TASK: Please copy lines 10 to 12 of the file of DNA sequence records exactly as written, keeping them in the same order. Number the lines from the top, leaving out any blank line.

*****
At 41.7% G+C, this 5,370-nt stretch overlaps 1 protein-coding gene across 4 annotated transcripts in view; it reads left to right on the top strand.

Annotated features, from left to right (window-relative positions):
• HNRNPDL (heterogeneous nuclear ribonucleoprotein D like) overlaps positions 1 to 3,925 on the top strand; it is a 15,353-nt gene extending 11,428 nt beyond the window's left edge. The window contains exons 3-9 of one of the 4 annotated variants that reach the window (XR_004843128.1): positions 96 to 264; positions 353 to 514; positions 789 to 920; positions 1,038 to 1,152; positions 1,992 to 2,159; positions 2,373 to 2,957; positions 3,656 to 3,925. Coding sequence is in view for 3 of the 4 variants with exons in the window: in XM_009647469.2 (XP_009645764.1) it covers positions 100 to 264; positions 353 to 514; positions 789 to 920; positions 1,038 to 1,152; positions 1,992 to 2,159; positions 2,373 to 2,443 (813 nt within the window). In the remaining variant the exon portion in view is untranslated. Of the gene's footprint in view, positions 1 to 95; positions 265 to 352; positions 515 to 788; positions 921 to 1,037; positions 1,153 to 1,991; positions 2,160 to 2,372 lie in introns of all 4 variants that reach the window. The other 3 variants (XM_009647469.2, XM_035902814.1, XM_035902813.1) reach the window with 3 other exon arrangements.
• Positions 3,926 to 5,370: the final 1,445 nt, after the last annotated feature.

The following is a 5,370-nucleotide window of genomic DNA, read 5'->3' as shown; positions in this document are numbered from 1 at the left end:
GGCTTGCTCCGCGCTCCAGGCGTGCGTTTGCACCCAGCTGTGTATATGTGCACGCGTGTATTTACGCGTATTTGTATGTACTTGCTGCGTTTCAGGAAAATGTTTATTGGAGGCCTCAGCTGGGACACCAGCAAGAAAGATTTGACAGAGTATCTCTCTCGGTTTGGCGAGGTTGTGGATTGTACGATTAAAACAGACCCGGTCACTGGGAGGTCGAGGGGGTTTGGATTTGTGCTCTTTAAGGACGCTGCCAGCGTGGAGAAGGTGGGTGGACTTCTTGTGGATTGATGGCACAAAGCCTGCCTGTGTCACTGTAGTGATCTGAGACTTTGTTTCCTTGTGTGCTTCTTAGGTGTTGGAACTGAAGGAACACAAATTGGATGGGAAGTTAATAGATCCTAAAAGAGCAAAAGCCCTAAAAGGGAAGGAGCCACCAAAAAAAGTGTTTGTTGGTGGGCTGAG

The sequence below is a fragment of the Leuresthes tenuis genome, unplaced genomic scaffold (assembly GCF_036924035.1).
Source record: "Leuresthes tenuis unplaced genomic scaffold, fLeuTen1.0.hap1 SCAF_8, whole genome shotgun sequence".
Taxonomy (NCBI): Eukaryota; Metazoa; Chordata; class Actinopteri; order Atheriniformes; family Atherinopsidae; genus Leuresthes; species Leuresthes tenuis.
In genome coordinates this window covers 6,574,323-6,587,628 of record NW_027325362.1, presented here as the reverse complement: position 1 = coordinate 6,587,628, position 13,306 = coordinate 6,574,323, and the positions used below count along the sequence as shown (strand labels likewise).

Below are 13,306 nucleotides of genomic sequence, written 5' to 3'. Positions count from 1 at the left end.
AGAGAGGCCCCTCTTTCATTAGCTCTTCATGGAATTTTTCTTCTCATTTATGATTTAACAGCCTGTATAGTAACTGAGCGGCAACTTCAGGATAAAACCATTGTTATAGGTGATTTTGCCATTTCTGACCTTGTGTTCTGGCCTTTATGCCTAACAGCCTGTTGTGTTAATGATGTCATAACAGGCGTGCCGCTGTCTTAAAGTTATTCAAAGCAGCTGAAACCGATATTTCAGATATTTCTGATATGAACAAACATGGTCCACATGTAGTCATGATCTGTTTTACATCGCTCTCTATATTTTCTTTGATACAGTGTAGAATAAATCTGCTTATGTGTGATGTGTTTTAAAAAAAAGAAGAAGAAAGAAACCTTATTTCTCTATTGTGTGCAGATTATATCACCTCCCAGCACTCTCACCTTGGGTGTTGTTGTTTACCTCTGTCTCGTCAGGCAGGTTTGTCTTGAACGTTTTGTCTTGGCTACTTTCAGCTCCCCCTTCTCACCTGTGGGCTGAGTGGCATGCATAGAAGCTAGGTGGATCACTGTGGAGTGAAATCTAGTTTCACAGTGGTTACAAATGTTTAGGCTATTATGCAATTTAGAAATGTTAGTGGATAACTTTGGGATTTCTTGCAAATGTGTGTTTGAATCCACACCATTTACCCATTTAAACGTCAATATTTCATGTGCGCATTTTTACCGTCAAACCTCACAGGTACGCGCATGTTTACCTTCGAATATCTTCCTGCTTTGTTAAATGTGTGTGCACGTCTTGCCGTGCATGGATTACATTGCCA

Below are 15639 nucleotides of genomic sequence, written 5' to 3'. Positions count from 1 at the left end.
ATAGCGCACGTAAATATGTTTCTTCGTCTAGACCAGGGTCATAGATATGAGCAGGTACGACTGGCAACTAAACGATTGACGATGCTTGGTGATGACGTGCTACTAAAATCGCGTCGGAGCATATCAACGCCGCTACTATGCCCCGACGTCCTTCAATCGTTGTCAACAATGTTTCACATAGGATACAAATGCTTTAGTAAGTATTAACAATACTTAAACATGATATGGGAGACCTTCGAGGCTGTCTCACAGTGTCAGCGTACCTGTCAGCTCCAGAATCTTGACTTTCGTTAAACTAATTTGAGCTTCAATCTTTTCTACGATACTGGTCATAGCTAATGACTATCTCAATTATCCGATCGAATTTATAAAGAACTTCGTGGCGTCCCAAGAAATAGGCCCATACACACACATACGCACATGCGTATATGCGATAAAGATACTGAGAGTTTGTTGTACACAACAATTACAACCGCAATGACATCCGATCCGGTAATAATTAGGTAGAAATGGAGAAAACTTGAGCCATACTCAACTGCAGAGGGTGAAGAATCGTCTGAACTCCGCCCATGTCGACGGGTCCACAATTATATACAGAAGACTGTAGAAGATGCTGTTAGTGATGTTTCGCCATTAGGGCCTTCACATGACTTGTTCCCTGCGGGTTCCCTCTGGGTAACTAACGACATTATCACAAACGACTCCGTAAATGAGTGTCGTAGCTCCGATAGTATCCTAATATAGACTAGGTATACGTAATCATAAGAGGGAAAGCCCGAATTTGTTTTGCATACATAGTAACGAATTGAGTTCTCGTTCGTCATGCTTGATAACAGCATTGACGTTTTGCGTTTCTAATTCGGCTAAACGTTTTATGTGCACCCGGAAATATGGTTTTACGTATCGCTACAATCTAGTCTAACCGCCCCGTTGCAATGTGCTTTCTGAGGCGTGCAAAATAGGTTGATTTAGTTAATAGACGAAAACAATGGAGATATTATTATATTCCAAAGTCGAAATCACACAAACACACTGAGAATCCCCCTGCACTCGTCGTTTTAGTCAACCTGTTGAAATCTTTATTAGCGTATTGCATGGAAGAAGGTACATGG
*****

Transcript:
In genome coordinates this window covers 6,574,323-6,587,628 of record NW_027325362.1, presented here as the reverse complement: position 1 = coordinate 6,587,628, position 13,306 = coordinate 6,574,323, and the positions used below count along the sequence as shown (strand labels likewise).

Below are 13,306 nucleotides of genomic sequence, written 5' to 3'. Positions count from 1 at the left end.
AGAGAGGCCCCTCTTTCATTAGCTCTTCATGGAATTTTTCTTCTCATTTATGATTTAACAGCCTGTATAGTAACTGAGCGGCAACTTCAGGATAAAACCATTGTTATAGGTGATTTTGCCATTTCTGACCTTGTGTTCTGGCCTTTATGCCTAACAGCCTGTTGTGTTAATGATGTCATAACAGGCGTGCCGCTGTCTTAAAGTTATTCAAAGCAGCTGAAACCGATATTTCAGATATTTCTGATATGAACAAACATGGTCCACATGTAGTCATGATCTGTTTTACATCGCTCTCTATATTTTCTTTGATACAGTGTAGAATAAATCTGCTTATGTGTGATGTGTTTTAAAAAAAAGAAGAAGAAAGAAACCTTATTTCTCTATTGTGTGCAGATTATATCACCTCCCAGCACTCTCACCTTGGGTGTTGTTGTTTACCTCTGTCTCGTCAGGCAGGTTTGTCTTGAACGTTTTGTCTTGGCTACTTTCAGCTCCCCCTTCTCACCTGTGGGCTGAGTGGCATGCATAGAAGCTAGGTGGATCACTGTGGAGTGAAATCTAGTTTCACAGTGGTTACAAATGTTTAGGCTATTATGCAATTTAGAAATGTTAGTGGATAACTTTGGGATTTCTTGCAAATGTGTGTTTGAATCCACACCATTTACCCATTTAAACGTCAATATTTCATGTGCGCATTTTTACCGTCAAACCTCACAGGTACGCGCATGTTTACCTTCGAATATCTTCCTGCTTTGTTAAATGTGTGTGCACGTCTTGCCGTGCATGGATTACATTGCCA